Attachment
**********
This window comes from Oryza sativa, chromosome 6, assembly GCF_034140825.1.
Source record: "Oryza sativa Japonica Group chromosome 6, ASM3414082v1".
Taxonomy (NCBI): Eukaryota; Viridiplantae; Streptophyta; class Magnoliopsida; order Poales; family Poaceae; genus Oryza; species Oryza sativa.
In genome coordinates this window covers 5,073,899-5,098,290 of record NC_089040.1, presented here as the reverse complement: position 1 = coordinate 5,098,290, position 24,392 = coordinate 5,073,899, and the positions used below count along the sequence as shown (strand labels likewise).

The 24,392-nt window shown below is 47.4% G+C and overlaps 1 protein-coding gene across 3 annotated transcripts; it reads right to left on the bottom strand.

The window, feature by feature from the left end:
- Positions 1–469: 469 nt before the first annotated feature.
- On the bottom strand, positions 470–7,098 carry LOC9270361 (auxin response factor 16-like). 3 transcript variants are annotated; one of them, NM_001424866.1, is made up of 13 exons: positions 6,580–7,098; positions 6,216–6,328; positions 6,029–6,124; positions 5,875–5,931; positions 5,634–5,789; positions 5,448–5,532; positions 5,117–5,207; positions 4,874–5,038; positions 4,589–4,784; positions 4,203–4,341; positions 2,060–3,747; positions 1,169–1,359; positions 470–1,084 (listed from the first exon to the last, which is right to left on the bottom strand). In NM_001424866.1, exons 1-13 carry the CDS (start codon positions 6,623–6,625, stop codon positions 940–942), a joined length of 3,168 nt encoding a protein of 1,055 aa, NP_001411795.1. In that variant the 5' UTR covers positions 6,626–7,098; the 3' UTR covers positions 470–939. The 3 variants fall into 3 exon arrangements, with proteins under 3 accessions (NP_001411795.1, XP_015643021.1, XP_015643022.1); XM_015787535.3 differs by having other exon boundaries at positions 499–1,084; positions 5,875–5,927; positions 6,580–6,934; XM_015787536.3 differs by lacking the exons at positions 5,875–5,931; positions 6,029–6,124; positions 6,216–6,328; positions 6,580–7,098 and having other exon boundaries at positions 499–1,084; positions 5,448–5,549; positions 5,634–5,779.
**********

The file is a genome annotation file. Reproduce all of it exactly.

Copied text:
This window comes from Oryza sativa, chromosome 6, assembly GCF_034140825.1.
Source record: "Oryza sativa Japonica Group chromosome 6, ASM3414082v1".
Taxonomy (NCBI): Eukaryota; Viridiplantae; Streptophyta; class Magnoliopsida; order Poales; family Poaceae; genus Oryza; species Oryza sativa.
In genome coordinates this window covers 5,073,899-5,098,290 of record NC_089040.1, presented here as the reverse complement: position 1 = coordinate 5,098,290, position 24,392 = coordinate 5,073,899, and the positions used below count along the sequence as shown (strand labels likewise).

The 24,392-nt window shown below is 47.4% G+C and overlaps 1 protein-coding gene across 3 annotated transcripts; it reads right to left on the bottom strand.

The window, feature by feature from the left end:
- Positions 1–469: 469 nt before the first annotated feature.
- On the bottom strand, positions 470–7,098 carry LOC9270361 (auxin response factor 16-like). 3 transcript variants are annotated; one of them, NM_001424866.1, is made up of 13 exons: positions 6,580–7,098; positions 6,216–6,328; positions 6,029–6,124; positions 5,875–5,931; positions 5,634–5,789; positions 5,448–5,532; positions 5,117–5,207; positions 4,874–5,038; positions 4,589–4,784; positions 4,203–4,341; positions 2,060–3,747; positions 1,169–1,359; positions 470–1,084 (listed from the first exon to the last, which is right to left on the bottom strand). In NM_001424866.1, exons 1-13 carry the CDS (start codon positions 6,623–6,625, stop codon positions 940–942), a joined length of 3,168 nt encoding a protein of 1,055 aa, NP_001411795.1. In that variant the 5' UTR covers positions 6,626–7,098; the 3' UTR covers positions 470–939. The 3 variants fall into 3 exon arrangements, with proteins under 3 accessions (NP_001411795.1, XP_015643021.1, XP_015643022.1); XM_015787535.3 differs by having other exon boundaries at positions 499–1,084; positions 5,875–5,927; positions 6,580–6,934; XM_015787536.3 differs by lacking the exons at positions 5,875–5,931; positions 6,029–6,124; positions 6,216–6,328; positions 6,580–7,098 and having other exon boundaries at positions 499–1,084; positions 5,448–5,549; positions 5,634–5,779.